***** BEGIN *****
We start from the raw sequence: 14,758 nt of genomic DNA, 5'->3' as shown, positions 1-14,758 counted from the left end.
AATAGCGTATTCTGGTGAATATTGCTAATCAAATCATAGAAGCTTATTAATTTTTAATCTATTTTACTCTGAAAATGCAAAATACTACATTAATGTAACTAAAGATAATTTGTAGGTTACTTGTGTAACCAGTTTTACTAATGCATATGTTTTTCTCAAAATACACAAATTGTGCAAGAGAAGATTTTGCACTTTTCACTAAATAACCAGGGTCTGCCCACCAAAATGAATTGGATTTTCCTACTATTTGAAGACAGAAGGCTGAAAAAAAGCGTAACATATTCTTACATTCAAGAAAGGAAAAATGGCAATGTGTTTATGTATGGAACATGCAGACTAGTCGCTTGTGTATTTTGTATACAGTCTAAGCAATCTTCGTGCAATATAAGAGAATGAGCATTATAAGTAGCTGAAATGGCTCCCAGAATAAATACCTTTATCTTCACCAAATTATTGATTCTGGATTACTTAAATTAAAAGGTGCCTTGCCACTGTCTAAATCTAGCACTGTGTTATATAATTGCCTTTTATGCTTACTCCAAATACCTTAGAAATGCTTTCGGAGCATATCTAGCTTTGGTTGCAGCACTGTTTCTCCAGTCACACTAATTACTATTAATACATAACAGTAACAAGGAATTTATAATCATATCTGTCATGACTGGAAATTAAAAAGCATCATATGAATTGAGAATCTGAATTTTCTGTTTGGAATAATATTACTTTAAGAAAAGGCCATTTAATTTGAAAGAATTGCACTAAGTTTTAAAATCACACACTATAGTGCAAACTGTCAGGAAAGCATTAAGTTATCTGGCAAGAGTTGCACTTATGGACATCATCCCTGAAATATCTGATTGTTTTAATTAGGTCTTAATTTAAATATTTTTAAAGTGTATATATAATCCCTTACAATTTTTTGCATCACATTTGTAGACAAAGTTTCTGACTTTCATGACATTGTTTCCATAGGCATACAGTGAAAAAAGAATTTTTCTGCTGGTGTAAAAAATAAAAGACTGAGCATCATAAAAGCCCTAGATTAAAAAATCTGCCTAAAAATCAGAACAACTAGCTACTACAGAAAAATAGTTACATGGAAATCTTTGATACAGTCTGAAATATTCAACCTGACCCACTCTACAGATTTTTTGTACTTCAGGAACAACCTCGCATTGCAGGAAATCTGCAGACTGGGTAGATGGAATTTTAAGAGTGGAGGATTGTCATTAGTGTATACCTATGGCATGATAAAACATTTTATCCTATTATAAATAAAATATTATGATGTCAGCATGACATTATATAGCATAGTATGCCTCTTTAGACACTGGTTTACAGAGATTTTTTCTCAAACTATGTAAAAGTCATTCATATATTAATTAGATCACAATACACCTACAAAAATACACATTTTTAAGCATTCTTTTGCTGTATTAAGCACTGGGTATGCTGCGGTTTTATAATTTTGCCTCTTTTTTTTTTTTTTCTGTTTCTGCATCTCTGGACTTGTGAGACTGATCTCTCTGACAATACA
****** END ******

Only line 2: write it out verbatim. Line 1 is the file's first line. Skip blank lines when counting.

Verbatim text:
AATAGCGTATTCTGGTGAATATTGCTAATCAAATCATAGAAGCTTATTAATTTTTAATCTATTTTACTCTGAAAATGCAAAATACTACATTAATGTAACTAAAGATAATTTGTAGGTTACTTGTGTAACCAGTTTTACTAATGCATATGTTTTTCTCAAAATACACAAATTGTGCAAGAGAAGATTTTGCACTTTTCACTAAATAACCAGGGTCTGCCCACCAAAATGAATTGGATTTTCCTACTATTTGAAGACAGAAGGCTGAAAAAAAGCGTAACATATTCTTACATTCAAGAAAGGAAAAATGGCAATGTGTTTATGTATGGAACATGCAGACTAGTCGCTTGTGTATTTTGTATACAGTCTAAGCAATCTTCGTGCAATATAAGAGAATGAGCATTATAAGTAGCTGAAATGGCTCCCAGAATAAATACCTTTATCTTCACCAAATTATTGATTCTGGATTACTTAAATTAAAAGGTGCCTTGCCACTGTCTAAATCTAGCACTGTGTTATATAATTGCCTTTTATGCTTACTCCAAATACCTTAGAAATGCTTTCGGAGCATATCTAGCTTTGGTTGCAGCACTGTTTCTCCAGTCACACTAATTACTATTAATACATAACAGTAACAAGGAATTTATAATCATATCTGTCATGACTGGAAATTAAAAAGCATCATATGAATTGAGAATCTGAATTTTCTGTTTGGAATAATATTACTTTAAGAAAAGGCCATTTAATTTGAAAGAATTGCACTAAGTTTTAAAATCACACACTATAGTGCAAACTGTCAGGAAAGCATTAAGTTATCTGGCAAGAGTTGCACTTATGGACATCATCCCTGAAATATCTGATTGTTTTAATTAGGTCTTAATTTAAATATTTTTAAAGTGTATATATAATCCCTTACAATTTTTTGCATCACATTTGTAGACAAAGTTTCTGACTTTCATGACATTGTTTCCATAGGCATACAGTGAAAAAAGAATTTTTCTGCTGGTGTAAAAAATAAAAGACTGAGCATCATAAAAGCCCTAGATTAAAAAATCTGCCTAAAAATCAGAACAACTAGCTACTACAGAAAAATAGTTACATGGAAATCTTTGATACAGTCTGAAATATTCAACCTGACCCACTCTACAGATTTTTTGTACTTCAGGAACAACCTCGCATTGCAGGAAATCTGCAGACTGGGTAGATGGAATTTTAAGAGTGGAGGATTGTCATTAGTGTATACCTATGGCATGATAAAACATTTTATCCTATTATAAATAAAATATTATGATGTCAGCATGACATTATATAGCATAGTATGCCTCTTTAGACACTGGTTTACAGAGATTTTTTCTCAAACTATGTAAAAGTCATTCATATATTAATTAGATCACAATACACCTACAAAAATACACATTTTTAAGCATTCTTTTGCTGTATTAAGCACTGGGTATGCTGCGGTTTTATAATTTTGCCTCTTTTTTTTTTTTTTCTGTTTCTGCATCTCTGGACTTGTGAGACTGATCTCTCTGACAATACA